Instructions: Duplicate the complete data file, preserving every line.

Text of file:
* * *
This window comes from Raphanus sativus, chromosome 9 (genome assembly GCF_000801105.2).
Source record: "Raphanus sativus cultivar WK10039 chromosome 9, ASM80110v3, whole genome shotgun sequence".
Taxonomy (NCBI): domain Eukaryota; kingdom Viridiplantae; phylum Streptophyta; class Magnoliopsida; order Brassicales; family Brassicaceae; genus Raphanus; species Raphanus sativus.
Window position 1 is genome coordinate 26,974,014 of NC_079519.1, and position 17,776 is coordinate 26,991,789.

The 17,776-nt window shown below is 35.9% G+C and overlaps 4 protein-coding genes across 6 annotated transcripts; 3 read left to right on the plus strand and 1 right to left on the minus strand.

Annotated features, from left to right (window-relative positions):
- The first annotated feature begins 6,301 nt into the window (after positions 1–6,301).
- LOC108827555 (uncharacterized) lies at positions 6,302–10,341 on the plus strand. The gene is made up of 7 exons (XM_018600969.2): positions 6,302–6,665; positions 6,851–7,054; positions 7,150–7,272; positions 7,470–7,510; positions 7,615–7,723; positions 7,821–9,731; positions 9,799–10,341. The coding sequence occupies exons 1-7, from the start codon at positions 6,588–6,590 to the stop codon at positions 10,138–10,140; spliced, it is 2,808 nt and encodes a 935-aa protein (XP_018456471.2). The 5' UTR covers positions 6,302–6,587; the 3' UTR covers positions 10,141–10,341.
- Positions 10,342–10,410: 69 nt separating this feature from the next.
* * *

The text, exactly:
This window comes from Raphanus sativus, chromosome 9 (genome assembly GCF_000801105.2).
Source record: "Raphanus sativus cultivar WK10039 chromosome 9, ASM80110v3, whole genome shotgun sequence".
Taxonomy (NCBI): domain Eukaryota; kingdom Viridiplantae; phylum Streptophyta; class Magnoliopsida; order Brassicales; family Brassicaceae; genus Raphanus; species Raphanus sativus.
Window position 1 is genome coordinate 26,974,014 of NC_079519.1, and position 17,776 is coordinate 26,991,789.

The 17,776-nt window shown below is 35.9% G+C and overlaps 4 protein-coding genes across 6 annotated transcripts; 3 read left to right on the plus strand and 1 right to left on the minus strand.

Annotated features, from left to right (window-relative positions):
- The first annotated feature begins 6,301 nt into the window (after positions 1–6,301).
- LOC108827555 (uncharacterized) lies at positions 6,302–10,341 on the plus strand. The gene is made up of 7 exons (XM_018600969.2): positions 6,302–6,665; positions 6,851–7,054; positions 7,150–7,272; positions 7,470–7,510; positions 7,615–7,723; positions 7,821–9,731; positions 9,799–10,341. The coding sequence occupies exons 1-7, from the start codon at positions 6,588–6,590 to the stop codon at positions 10,138–10,140; spliced, it is 2,808 nt and encodes a 935-aa protein (XP_018456471.2). The 5' UTR covers positions 6,302–6,587; the 3' UTR covers positions 10,141–10,341.
- Positions 10,342–10,410: 69 nt separating this feature from the next.